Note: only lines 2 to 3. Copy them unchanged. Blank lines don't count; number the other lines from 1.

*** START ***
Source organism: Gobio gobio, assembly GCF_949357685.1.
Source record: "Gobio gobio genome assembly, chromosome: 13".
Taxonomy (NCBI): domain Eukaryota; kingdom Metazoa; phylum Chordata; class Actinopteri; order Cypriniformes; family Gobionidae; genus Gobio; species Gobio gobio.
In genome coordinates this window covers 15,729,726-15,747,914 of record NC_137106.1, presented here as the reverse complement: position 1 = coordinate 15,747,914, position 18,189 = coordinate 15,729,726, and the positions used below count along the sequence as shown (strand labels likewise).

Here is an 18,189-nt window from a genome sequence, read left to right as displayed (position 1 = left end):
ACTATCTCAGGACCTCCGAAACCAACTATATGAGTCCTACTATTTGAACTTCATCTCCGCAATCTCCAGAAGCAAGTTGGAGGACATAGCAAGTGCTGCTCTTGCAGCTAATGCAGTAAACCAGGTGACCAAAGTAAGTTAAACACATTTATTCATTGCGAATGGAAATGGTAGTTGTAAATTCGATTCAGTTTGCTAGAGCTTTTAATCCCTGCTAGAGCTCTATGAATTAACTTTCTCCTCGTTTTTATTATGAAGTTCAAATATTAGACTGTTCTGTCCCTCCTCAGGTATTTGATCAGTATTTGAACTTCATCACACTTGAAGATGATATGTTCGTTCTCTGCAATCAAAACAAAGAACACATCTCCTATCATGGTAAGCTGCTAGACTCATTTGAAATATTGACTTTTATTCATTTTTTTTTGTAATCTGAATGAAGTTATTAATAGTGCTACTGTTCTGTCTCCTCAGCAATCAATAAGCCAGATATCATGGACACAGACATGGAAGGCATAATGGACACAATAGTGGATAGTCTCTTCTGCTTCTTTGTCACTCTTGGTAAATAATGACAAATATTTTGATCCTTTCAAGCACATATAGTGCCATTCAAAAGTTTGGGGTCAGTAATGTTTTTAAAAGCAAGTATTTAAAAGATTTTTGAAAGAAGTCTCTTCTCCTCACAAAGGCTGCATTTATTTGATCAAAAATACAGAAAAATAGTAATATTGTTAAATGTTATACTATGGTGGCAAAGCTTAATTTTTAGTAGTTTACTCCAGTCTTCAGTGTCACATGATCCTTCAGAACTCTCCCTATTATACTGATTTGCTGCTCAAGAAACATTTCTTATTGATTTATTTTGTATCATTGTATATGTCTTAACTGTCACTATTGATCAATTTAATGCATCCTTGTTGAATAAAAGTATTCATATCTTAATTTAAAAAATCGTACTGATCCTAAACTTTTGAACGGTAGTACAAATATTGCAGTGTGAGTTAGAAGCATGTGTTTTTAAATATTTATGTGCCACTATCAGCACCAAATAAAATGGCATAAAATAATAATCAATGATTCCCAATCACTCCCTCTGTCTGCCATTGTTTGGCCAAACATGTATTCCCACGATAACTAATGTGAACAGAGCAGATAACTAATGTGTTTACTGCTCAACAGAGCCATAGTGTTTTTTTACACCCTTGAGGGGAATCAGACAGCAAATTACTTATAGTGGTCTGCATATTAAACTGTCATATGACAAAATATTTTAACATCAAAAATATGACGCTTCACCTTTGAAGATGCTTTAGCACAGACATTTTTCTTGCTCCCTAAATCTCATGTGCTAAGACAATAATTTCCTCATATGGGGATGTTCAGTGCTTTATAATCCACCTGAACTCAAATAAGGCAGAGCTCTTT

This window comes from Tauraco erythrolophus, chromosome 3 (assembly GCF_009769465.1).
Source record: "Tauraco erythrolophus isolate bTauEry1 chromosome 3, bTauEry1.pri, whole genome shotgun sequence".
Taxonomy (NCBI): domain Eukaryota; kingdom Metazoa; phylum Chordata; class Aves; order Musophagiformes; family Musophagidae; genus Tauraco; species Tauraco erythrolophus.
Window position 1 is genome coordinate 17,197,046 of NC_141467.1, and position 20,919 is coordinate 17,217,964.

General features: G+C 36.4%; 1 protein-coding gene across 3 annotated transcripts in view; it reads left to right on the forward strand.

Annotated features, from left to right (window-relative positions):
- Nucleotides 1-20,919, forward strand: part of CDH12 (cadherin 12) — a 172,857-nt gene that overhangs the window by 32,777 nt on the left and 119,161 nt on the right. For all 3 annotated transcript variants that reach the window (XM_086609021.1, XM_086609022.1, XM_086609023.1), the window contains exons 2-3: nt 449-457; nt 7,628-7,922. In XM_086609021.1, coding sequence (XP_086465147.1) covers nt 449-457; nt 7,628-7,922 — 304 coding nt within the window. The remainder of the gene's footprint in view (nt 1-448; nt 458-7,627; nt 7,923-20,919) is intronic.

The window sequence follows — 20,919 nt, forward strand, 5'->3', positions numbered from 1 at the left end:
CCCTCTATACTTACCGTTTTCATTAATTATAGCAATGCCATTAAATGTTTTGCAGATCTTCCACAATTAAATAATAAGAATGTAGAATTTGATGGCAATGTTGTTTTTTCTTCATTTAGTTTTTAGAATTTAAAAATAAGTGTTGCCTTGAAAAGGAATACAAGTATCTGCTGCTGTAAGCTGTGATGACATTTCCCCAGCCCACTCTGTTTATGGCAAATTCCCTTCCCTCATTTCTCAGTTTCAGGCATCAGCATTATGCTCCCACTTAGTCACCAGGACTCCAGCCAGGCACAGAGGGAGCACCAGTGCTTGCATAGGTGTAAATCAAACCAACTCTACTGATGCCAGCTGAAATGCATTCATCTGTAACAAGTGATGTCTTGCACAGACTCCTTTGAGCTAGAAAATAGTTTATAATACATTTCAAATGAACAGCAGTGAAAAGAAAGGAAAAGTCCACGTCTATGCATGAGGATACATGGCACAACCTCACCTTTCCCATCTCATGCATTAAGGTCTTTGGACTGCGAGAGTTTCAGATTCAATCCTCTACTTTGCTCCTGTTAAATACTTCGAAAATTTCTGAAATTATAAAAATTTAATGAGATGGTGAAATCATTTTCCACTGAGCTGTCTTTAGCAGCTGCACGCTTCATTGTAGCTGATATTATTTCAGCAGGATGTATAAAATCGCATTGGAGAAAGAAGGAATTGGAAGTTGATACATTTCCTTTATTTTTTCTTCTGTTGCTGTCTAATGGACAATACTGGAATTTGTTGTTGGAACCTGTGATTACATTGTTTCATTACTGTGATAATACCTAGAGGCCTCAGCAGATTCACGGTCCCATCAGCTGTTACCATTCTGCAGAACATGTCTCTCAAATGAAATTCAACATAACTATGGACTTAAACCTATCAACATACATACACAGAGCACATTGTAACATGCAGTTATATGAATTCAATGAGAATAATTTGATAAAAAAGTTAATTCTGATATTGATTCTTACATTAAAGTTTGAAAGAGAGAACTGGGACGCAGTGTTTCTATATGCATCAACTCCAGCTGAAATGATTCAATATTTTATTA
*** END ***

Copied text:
Source record: "Gobio gobio genome assembly, chromosome: 13".
Taxonomy (NCBI): domain Eukaryota; kingdom Metazoa; phylum Chordata; class Actinopteri; order Cypriniformes; family Gobionidae; genus Gobio; species Gobio gobio.